The Loving Heart Behind the Living Heart Project

By Daniel R. Matlis

“The 3DExperience” was at the core of Dassault Systèmes user’s conference in Las Vegas last month. “We are at the 4th horizon of Dassault Systèmes,” proclaimed Monica Menghini, EVP Corporate Strategy, Industry and Marketing at Dassault Systèmes. “We called it the 3DExperience, because 3D is the legacy of Dassault Systèmes, but Experience is [not only] our future, it is your future because today consumers buy experience, not products.”

Keeping with the Experience theme, the names of Dassault Systèmes’ products were noticeably absent from the main stage. Instead, Dassault’s executives and customers shared their experiences with the company’s products and the impact they are making on their customer’s experience.

For me, the highlight of the 3DS Experience was Dr. Steven Levine’s presentation recounting the journey of “Building a Living Heart: How Technology is Transforming Lives.” Levine is Senior Director of SIMULIA Portfolio Management at Dassault Systèmes. If you keep reading, you will find out that he is much more than that.

Earlier this year, I personally experienced the thrill of hovering through the human heart at Dassault Systèmes Headquarters outside Paris (Read: Hovering Through the Human Heart ). However, at the 3DS user conference, Dassault took the “Experience” to a new level.

The Holy Grail of Life-Science and Healthcare is the development of a virtual human model; and the shift from in-vivo to in-vitro and finally ‘in-silico’. Last month the quest towards unlocking the virtual human model made a giant leap when Dassault Systèmes announced that it had signed a five-year collaborative research agreement with the United States’ Food and Drug Administration (FDA). Through this agreement, FDA intends to use the model to target the development of testing paradigms for the insertion, placement and performance of pacemaker leads and other cardiovascular devices used to treat heart disease.

Living-Heart-1st-yearDuring his presentation, Levine explained that the “Living Heart Project” was created to advance the development of safe and effective cardiovascular products and treatments by uniting engineering, scientific, and biomedical expertise to translate cutting-edge science into improved patient care.

The model has been developed with the contribution of 30 organizations, which include more than 100 cardiovascular specialists from across research, industry and medicine. The researchers have teamed with the Medical Device Innovation Consortium (MDIC) with the goal of accelerating the approval process of medical devices while spurring innovation, improving patient reliability and reducing costs. The project has already been used to validate the efficacy of a novel valve assist device prior to insertion in a real patient and understand the progression of heart disease.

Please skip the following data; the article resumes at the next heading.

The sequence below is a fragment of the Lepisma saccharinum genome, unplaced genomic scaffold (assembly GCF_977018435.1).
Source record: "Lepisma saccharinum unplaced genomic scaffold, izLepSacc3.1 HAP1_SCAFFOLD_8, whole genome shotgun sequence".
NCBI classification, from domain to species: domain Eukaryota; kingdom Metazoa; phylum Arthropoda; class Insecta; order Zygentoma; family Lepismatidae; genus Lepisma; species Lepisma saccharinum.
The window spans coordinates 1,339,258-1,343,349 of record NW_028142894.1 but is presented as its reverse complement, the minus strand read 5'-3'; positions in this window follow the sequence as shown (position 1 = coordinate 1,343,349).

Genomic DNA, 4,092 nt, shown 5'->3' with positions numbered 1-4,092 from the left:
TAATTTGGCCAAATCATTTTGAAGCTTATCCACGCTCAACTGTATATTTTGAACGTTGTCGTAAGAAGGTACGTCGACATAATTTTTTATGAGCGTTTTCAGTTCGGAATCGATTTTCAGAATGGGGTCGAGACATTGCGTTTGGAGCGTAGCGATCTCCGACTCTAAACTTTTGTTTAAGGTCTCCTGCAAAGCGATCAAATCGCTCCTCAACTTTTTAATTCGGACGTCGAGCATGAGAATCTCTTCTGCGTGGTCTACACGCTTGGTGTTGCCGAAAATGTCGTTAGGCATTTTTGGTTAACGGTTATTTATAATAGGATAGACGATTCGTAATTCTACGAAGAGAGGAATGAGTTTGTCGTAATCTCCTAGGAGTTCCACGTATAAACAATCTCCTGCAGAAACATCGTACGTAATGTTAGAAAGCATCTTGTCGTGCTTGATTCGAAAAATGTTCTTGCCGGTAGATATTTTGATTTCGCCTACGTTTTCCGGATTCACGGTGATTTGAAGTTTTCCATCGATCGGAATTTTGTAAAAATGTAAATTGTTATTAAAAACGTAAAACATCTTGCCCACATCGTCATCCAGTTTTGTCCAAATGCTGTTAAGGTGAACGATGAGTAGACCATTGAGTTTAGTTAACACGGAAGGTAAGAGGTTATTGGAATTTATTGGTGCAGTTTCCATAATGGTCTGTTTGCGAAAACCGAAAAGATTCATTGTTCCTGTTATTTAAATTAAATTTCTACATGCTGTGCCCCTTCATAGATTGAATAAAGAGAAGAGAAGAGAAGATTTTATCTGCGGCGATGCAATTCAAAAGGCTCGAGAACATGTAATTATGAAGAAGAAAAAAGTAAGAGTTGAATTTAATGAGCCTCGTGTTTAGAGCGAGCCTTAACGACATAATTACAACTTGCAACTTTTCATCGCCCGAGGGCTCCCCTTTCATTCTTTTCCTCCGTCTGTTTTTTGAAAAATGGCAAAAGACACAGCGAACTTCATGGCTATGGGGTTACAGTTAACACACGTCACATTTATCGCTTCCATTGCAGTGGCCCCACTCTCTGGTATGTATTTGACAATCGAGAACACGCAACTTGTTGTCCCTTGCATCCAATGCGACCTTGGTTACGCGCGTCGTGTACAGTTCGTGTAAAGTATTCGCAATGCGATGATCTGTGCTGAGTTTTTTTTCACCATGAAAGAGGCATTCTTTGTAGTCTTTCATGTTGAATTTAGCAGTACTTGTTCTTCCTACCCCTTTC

In just over a year, the team has advanced the model from a rudimentary four chambered oval, to a realistic and validated 3D heart simulator. This virtual model of the Heart promises to launch the next frontier in personalized patient care.


As exciting as the FDA announcement was, the pinnacle of the event came when Levine recounted the real life inspiration behind the “Living Heart Project”: a little girl named Jesse who was born with a reversed heart. As a result, she received her first pacemaker at the age of two and her 4th before she turned 20. (Watch the video)

Living-Heart-Jesse-TodayToday, Jesse is an MD PhD student at Stony Brook. If you look closely at the picture, you will notice Jesse’s last name (click on the picture to enlarge).

Jesse is Steve’s daughter and the inspiration for the Living Heart Project. Making Steve the “Loving Heart” behind the “Living Heart Project”, or was it the other way around…

Dassault is not stopping at the heart. The company is collaborating with other communities to model additional human organs and system aimed at the generation of new healthcare solutions and collaborative practices that will ultimately improve patient outcomes and increase patient accessibility.

Stay tuned as we take the next leap towards the virtual human model.

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